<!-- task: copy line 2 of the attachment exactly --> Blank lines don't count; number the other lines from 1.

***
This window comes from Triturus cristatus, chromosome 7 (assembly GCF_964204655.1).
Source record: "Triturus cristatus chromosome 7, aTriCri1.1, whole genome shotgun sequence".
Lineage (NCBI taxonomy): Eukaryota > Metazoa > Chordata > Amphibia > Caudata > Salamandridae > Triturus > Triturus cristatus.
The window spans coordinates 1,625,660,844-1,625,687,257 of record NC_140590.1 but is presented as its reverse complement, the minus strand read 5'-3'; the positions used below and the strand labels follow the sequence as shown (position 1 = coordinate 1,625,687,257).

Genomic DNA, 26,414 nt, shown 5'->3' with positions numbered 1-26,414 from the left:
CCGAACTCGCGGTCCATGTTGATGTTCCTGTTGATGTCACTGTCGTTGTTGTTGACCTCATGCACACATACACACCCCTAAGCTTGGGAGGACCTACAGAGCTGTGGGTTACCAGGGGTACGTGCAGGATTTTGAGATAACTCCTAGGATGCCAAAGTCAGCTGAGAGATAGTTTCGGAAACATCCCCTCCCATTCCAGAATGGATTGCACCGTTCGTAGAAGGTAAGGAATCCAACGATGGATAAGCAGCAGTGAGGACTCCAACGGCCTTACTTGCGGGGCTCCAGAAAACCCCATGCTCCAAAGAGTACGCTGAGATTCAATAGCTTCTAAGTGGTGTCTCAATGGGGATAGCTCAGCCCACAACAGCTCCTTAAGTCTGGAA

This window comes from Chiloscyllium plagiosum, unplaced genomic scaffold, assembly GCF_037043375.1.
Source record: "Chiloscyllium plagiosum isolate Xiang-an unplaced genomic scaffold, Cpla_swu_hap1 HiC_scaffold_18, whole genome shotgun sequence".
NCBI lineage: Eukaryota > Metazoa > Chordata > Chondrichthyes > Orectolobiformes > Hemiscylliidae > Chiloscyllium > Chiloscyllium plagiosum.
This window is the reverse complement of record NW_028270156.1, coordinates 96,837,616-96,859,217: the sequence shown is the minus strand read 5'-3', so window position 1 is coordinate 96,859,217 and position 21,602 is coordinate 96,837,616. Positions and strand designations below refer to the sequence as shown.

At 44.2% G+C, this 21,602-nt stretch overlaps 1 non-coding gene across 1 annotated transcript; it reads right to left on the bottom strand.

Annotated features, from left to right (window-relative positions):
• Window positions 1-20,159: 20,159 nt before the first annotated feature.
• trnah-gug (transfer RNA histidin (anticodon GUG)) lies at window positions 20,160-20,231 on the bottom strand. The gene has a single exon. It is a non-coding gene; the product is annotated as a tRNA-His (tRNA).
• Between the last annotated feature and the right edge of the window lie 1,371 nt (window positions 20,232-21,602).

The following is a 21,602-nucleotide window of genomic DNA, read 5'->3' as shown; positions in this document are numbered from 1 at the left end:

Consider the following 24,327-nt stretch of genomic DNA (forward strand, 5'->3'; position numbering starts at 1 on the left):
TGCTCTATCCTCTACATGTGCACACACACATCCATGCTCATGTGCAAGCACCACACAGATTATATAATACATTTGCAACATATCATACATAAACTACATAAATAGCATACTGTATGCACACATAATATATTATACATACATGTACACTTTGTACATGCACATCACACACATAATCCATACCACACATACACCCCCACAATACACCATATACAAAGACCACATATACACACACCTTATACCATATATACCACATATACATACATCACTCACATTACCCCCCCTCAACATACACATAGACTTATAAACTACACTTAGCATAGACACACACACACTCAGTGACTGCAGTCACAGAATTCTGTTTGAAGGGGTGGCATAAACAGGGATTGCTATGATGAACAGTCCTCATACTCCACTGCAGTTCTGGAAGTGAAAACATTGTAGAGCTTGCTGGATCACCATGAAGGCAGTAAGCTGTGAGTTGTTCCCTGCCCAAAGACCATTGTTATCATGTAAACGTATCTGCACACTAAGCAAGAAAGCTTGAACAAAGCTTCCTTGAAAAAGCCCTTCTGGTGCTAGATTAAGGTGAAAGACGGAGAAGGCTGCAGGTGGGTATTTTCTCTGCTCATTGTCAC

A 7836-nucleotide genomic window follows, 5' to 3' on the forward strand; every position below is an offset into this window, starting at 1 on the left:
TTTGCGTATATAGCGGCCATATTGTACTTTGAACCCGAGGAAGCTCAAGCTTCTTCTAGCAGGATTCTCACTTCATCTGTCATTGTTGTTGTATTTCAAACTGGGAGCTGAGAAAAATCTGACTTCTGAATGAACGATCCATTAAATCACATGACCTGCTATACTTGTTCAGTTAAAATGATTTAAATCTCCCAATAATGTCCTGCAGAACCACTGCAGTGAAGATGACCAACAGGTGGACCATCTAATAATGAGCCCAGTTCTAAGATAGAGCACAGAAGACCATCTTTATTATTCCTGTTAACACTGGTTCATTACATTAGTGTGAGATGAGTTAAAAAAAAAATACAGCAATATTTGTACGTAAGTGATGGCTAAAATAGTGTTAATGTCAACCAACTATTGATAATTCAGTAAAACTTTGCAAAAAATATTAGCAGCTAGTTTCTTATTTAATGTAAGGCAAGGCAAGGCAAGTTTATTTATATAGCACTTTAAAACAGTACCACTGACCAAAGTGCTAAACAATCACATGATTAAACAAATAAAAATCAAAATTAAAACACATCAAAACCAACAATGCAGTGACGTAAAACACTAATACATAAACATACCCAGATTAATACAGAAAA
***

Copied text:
Source record: "Triturus cristatus chromosome 7, aTriCri1.1, whole genome shotgun sequence".